Converts and Judaism

Shavuot is the festival most relevent to converts to Judaism, as the Book of Ruth indicates. She is the most famous convert, and indeed is the ancestor of King David and, by extension, the Messiah. In truth, all Jews "converted" on Shavuot by accepting the Torah.

So many religions proselytize, and actively seek out converts. Some do it at the edge of the sword. What does Judaism think?


Easy. We love converts, and do not encourage them to do so. A convert is very holy, having freely decided to accept 613 commandments. They did not have to in order to gain entry to The World To Come. Any human being living in accordance with the rules of morality finds great favor in God's eyes. This spiritual person could have become a "Noachide", an observer of the Seven Laws of the Sons of Noah. Yet they chose full-blown Judaism. Inspiring.

In the quality versus qualntity argument, Judaism chooses quality. Once in history did Jews actually force the conversion of a people. Back in the days of John Hyrcanus, more than 2000 years ago, Judea offered the Edomites the choice of conversion or exile. Many chose exile, and many chose conversion. Among the descendants of those converts was Herod, the monumental - and bloody - king of Judea.

Was it the right thing to do? Who knows. On the one hand, Hyrcanus immediately neutralized the security threat posed by the Edomite enclaves in Judea's side. Maybe Israel should offer the same deal to the Palestinians! And in the long term, most of those conversions seem to have stuck.

On the other hand, it is an affront to Judaism's belief in the value of all nations to force conversion. We do not regard "Lions converts", ie, converts from fear or coercion, highly.

That really is the bottom line, but not to be taken to the extreme. Some wish to eliminate conversion altogether, and others restrict it where it is really needed.

I believe that in cases of some Jewish lineage, or doubtful lineage, conversion should be ACTIVELY encouraged. In cases where the conversion is for marriage, it should not be encouraged. If the marriage is already in place, then it can be encouraged.

Why? Because conversion for marriage is often insincere. It is done to alleviate the guilt of the families. If, however, the couple is already married, the reason for the conversion is no longer to please the families, but to reconcile the home. That is more sincere, and I belive the rabbis should examine these cases with a favorable inclination.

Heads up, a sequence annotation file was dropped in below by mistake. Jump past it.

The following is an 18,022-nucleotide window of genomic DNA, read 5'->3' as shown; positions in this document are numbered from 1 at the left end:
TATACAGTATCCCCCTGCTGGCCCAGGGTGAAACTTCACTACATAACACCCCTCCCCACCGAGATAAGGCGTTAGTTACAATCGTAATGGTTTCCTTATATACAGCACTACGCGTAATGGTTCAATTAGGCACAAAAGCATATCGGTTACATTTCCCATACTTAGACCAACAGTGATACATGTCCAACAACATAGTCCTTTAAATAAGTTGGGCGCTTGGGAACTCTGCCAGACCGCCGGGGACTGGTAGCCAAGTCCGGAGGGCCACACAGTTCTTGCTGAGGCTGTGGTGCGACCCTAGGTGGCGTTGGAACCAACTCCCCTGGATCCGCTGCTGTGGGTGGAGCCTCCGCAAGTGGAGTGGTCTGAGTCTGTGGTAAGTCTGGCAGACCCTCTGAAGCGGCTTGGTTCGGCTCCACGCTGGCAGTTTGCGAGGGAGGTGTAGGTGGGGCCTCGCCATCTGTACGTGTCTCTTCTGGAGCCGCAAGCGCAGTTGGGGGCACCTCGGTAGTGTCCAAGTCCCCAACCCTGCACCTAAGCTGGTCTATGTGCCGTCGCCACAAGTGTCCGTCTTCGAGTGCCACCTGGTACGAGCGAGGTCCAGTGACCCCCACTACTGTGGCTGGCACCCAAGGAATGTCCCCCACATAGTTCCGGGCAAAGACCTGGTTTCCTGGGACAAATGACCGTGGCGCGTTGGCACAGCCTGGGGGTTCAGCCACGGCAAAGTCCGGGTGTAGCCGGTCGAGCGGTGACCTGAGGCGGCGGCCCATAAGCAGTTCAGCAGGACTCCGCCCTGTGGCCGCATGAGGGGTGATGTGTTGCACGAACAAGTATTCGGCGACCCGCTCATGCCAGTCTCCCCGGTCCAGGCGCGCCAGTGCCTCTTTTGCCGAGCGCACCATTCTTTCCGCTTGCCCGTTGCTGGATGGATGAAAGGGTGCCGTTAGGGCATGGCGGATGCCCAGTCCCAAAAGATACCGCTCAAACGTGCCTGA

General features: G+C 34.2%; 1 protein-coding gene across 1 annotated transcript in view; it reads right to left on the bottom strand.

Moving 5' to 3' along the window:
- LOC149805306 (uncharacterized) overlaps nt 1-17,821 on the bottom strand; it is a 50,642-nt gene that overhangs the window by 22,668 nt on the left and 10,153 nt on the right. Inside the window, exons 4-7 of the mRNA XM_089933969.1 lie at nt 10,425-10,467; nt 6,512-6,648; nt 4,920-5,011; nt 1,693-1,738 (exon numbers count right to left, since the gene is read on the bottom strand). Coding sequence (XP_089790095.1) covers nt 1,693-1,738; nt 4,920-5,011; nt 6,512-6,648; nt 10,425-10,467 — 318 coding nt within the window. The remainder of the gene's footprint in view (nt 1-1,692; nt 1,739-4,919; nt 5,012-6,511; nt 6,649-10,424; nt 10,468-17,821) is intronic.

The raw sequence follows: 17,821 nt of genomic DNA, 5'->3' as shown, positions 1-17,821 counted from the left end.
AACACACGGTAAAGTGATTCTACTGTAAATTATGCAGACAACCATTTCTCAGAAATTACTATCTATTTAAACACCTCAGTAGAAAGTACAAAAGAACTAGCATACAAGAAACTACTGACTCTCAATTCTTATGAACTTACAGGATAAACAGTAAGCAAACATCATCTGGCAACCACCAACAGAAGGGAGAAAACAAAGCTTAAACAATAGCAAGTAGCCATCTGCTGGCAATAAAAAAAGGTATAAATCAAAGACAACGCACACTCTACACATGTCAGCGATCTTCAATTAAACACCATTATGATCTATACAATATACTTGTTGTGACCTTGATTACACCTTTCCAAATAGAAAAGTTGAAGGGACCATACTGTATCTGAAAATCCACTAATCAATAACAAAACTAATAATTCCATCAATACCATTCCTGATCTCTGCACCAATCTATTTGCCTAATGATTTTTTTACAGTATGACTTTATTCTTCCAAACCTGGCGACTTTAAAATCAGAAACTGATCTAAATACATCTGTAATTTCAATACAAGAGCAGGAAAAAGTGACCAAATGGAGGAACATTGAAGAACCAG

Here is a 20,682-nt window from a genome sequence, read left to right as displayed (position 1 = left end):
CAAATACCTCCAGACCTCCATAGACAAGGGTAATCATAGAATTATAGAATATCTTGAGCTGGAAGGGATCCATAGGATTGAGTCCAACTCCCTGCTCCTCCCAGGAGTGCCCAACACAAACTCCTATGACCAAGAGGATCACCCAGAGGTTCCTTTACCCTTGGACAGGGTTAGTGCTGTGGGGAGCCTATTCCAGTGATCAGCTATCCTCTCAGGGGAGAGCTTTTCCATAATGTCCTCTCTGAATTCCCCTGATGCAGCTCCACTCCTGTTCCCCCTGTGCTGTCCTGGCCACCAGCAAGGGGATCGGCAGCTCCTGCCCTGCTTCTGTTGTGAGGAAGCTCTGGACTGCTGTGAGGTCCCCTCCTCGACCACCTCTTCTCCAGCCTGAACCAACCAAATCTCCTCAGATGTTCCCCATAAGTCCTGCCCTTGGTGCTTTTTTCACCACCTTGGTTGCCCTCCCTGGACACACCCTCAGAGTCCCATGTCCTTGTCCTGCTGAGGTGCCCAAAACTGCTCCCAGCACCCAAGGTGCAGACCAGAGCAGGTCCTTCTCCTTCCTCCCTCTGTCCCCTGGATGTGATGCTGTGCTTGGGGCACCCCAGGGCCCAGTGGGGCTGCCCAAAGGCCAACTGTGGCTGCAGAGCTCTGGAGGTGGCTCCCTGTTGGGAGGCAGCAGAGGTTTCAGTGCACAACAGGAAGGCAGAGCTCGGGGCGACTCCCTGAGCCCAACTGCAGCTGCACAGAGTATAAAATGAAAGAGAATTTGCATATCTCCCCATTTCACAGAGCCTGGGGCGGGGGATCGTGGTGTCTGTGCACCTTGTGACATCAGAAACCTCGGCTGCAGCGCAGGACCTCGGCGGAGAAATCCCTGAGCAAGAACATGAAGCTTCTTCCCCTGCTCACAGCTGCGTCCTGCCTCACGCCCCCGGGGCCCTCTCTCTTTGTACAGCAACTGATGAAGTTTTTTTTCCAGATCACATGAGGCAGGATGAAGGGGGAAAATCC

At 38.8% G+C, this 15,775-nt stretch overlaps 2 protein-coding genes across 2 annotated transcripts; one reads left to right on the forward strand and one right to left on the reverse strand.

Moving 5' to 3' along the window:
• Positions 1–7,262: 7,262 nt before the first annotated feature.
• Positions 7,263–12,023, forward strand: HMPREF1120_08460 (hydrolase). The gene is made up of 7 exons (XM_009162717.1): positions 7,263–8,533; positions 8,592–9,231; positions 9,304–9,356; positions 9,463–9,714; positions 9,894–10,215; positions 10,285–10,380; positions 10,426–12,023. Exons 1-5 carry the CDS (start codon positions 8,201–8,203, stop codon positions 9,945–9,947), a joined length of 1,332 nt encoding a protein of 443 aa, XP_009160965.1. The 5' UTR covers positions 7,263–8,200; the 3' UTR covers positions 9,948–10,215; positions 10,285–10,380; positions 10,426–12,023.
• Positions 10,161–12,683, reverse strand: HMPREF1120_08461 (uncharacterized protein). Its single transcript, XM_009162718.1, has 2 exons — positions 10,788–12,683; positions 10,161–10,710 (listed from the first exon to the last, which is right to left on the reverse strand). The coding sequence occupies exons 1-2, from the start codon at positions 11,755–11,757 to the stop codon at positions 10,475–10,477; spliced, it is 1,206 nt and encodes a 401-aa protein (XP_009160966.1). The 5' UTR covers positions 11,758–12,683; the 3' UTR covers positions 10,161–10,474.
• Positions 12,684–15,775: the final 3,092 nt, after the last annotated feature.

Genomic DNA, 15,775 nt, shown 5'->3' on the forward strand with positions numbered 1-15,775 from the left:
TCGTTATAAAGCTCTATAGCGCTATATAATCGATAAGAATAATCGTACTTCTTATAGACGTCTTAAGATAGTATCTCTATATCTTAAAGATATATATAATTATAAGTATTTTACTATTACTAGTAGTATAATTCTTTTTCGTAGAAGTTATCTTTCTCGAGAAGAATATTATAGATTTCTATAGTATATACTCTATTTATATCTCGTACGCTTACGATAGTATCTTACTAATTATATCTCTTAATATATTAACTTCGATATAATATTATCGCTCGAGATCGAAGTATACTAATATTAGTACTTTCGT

We need not fear conversion. In many situations today, a new, welcoming approach is called for.

But there is one type of proselytizing we MUST do. We must encourage ALL humans to live by the 7 Noahide laws of basic morality. That may be done even by force. After all, the purpose of the Jewish people in the world is "to fix the world under God's Kingdom."

Lot and the most important character trait

There are three main stories involving Lot. The first is when his shepherds argued with Abraham's, resulting in Lot moving down to the lush, but sinful, city of Sodom. The second is when Abraham rescued Lot and the Sodomites from four mighty kings that had captured them. This was a brilliant military victory where Abraham, with just a few hundred soldiers, defeated four powerful armies.

The most significant story, however, is how Lot was rescued on the eve of Sodom's destruction. When we think of an individual being saved from a cataclysm, we think of Noah. It must be that Lot had a certain virtue that raised him to that same level. What was it?

The Torah tells us that Lot was saved after God remembered Abraham. The Ramban suggests that Lot did not possess sufficient merit to be saved by himself, so the merit of Abraham was needed to save him. Abraham had extended much effort to rescue Lot from those kings. Perhaps God was doing Abraham a favor, so he should not feel that all his effort was in vain.

Rashi, however, quotes the rabbis who explained that Lot had actually done a great deed for Abraham. When Abraham had first arrived in the holy land, a famine drove him, his wife, and his nephew down to Egypt. Abraham feared that the Egyptians would kill him to take his beautiful wife, so he requested that she tell them that Abraham was her brother, not her husband. In this fashion, even if Sara should be taken away, Abraham's life would be spared.

The Rabbi say that Lot knew this plot and allowed it to go forward, not revealing the truth to the Egyptians. It was this merit that saved him from the destruction of Sodom. Some ask, however, why this act was so meritorious? After all, what would Lot gain by telling the Egyptians that Sara was Abraham's wife? An answer is given that, at that time, before the birth of Isaac and Ishmael, Lot was Abraham's heir. Had Abraham been killed, Lot would come into a large inheritance. Nonetheless, he put his own self-interest aside and protected his uncle.

This will be a key an understanding just why Lot was rescued, and why his stories have much to teach us. The most important character trait is here. Let us delve further.